Dillon Gee Rumors

D’Backs Notes: Pennington, Billingsley, Shortstops

Not only does new D’Backs GM Dave Stewart have Kevin Towers’ previous job, but the executive tells Jon Heyman of CBS Sports that he’s actually living in Towers’ old house (Twitter link). That anecdote has little to do with the Diamondbacks’ future, however, so here are some more pertinent links…

  • The Diamondbacks will definitely tender Cliff Pennington a contract, reports Jack Magruder of FOX Sports Arizona (Twitter link). Stewart considers Pennington to be a valuable piece and won’t let him go to save salary. Pennington projects to earn $3.3MM in 2015 and is coming off a .254/.340/.350 batting line with his typically solid defense.
  • The Diamondbacks remain interested in Chad BillingsleyMagruder tweets. Billingsley didn’t pitch in 2014 due to a torn flexor tendon that he suffered while rehabbing from 2013 Tommy John surgery. The interest is hardly surprising, as Billingsley is a former client of Stewart’s from his agency days. Billingsley has since signed on with Octagon’s Steve Hilliard, Ken Rosenthal of FOX Sports tweeted last week.
  • Stewart went on-record with Andy Martino of the New York Daily News to say that if the D’Backs are to move either Didi Gregorius or Chris Owings, it would be to acquire controllable, young pitching (All Twitter links). The Diamondbacks don’t have any interest in names like Jon Niese, Dillon Gee or Bartolo Colon, Stewart stated.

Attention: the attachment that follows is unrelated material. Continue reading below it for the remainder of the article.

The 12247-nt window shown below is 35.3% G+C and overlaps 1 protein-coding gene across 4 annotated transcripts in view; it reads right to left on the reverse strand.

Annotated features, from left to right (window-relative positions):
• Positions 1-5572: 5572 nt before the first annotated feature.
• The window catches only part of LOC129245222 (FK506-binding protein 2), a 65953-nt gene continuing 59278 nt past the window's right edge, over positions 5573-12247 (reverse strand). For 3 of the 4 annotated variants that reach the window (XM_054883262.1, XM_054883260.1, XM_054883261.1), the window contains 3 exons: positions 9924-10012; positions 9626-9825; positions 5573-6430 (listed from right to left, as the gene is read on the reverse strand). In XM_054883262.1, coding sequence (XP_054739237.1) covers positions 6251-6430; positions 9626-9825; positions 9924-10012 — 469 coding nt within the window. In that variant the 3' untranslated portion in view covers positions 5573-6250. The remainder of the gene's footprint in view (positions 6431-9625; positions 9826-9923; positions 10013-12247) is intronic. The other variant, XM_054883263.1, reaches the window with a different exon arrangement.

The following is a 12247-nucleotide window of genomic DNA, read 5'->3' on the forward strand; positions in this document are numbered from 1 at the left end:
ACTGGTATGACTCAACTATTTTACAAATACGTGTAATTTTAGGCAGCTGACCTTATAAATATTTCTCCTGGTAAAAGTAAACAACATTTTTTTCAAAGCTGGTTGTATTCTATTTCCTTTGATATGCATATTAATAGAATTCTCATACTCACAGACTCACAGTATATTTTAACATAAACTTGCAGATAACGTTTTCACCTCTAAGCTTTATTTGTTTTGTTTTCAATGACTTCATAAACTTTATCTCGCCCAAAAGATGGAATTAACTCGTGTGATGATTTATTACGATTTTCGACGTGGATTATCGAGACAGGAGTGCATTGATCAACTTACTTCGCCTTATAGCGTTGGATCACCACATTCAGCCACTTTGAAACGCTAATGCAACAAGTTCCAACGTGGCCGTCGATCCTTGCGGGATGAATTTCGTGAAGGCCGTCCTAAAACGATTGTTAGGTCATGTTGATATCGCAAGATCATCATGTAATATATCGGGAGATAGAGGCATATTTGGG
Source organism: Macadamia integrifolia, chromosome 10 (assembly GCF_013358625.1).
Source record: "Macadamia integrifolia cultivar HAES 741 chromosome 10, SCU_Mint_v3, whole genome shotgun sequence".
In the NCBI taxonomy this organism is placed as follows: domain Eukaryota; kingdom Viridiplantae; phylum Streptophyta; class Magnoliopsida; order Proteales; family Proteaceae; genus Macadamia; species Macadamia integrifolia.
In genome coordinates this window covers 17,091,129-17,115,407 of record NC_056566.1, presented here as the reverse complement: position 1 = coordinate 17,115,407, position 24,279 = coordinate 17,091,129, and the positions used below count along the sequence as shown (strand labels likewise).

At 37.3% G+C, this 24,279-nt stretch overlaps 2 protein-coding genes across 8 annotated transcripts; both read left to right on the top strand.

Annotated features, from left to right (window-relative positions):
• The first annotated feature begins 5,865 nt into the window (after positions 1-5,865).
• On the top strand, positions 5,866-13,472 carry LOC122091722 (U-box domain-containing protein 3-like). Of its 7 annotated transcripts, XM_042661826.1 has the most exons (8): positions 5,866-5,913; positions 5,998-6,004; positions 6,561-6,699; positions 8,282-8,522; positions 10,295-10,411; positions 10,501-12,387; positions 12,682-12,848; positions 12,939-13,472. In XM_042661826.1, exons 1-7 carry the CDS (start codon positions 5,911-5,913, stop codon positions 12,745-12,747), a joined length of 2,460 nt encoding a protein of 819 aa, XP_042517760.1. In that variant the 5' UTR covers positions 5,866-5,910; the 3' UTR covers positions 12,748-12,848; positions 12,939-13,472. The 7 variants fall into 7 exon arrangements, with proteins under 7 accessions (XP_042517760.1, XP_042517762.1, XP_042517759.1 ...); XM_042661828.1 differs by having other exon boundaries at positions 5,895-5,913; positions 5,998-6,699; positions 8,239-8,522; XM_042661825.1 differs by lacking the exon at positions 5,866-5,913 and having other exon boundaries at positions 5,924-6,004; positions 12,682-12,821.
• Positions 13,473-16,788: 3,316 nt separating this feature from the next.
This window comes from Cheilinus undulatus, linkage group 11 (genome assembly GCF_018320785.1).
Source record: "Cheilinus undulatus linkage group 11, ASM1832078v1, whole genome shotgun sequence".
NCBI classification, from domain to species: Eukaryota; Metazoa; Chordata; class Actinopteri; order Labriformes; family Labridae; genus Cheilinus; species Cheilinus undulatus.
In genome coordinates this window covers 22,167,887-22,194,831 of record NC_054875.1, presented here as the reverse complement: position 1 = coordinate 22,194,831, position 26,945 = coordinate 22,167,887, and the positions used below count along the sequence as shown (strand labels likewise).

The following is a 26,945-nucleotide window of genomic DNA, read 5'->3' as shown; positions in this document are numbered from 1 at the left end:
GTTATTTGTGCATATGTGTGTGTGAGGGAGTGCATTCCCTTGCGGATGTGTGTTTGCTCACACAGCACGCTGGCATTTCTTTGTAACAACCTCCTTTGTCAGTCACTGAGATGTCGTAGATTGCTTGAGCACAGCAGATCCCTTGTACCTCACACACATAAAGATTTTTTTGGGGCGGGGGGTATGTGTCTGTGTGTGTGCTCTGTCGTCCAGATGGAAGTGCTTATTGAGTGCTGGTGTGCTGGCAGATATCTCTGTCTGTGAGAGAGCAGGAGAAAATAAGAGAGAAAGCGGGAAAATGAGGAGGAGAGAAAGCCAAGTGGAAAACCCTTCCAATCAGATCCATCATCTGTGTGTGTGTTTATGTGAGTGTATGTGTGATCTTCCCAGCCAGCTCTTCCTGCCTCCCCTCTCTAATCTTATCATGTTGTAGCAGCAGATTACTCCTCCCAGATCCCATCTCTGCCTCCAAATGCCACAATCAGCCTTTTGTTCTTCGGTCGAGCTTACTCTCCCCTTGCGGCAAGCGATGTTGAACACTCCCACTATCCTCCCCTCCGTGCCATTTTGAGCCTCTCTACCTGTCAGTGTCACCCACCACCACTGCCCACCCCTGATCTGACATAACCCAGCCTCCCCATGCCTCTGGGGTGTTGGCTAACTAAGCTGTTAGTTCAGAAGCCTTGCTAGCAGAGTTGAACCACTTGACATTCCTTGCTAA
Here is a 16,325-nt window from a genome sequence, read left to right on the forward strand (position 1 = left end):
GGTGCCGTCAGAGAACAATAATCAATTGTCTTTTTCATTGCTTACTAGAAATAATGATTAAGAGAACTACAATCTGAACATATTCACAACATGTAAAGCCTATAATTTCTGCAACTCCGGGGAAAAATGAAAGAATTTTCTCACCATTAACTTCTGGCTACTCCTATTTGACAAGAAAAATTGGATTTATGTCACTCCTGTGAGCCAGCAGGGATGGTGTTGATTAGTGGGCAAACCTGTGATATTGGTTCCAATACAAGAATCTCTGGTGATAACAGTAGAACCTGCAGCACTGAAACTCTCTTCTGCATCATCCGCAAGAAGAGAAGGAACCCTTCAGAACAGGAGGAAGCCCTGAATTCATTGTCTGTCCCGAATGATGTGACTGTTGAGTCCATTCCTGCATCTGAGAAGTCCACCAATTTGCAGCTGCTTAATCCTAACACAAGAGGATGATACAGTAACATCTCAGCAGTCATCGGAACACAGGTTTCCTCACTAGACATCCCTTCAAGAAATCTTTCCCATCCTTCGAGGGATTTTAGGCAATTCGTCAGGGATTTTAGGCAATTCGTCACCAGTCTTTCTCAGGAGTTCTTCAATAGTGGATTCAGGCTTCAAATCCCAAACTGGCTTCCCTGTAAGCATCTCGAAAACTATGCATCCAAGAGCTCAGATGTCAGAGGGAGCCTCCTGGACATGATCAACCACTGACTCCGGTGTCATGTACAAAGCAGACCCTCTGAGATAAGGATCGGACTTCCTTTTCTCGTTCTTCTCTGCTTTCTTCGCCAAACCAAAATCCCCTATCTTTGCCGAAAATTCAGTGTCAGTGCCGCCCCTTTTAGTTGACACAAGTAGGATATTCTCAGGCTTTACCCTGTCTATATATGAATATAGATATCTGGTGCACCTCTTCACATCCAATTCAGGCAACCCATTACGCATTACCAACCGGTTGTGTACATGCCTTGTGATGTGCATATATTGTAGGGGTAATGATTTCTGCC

Mets Inquired On Jimmy Rollins

A Mets trade for Rockies shortstop Troy Tulowitzki is “not happening,” a source tells Adam Rubin of ESPNNewYork.com.  Rubin says such a move is not on the Mets’ radar due to the $120MM owed to Tulo through 2020, as well as the prospect cost of “two or three blue-chippers.”  More from Rubin:

  • The Mets spoke with the Phillies about acquiring Jimmy Rollins, writes Rubin.  Rubin adds, “The pursuit since has been dismissed because Rollins does not want to leave Philadelphia.”
  • The Mets are unenthusiastic about the available free agent shortstops, and plan to go the trade route to fill the position.  The Diamondbacks, Mariners, White Sox, and Cubs are viewed as viable trade partners.  Andy Martino of the New York Daily News says “it has been difficult, if not impossible” for the Mets and Cubs to agree on the value of Starlin Castro.  Meanwhile, Martino says Alexei Ramirez of the White Sox only emerged as a possibility within the past week.  Martino’s early read has the White Sox seeking the Mets’ top young starters and the Mets pitching their veterans.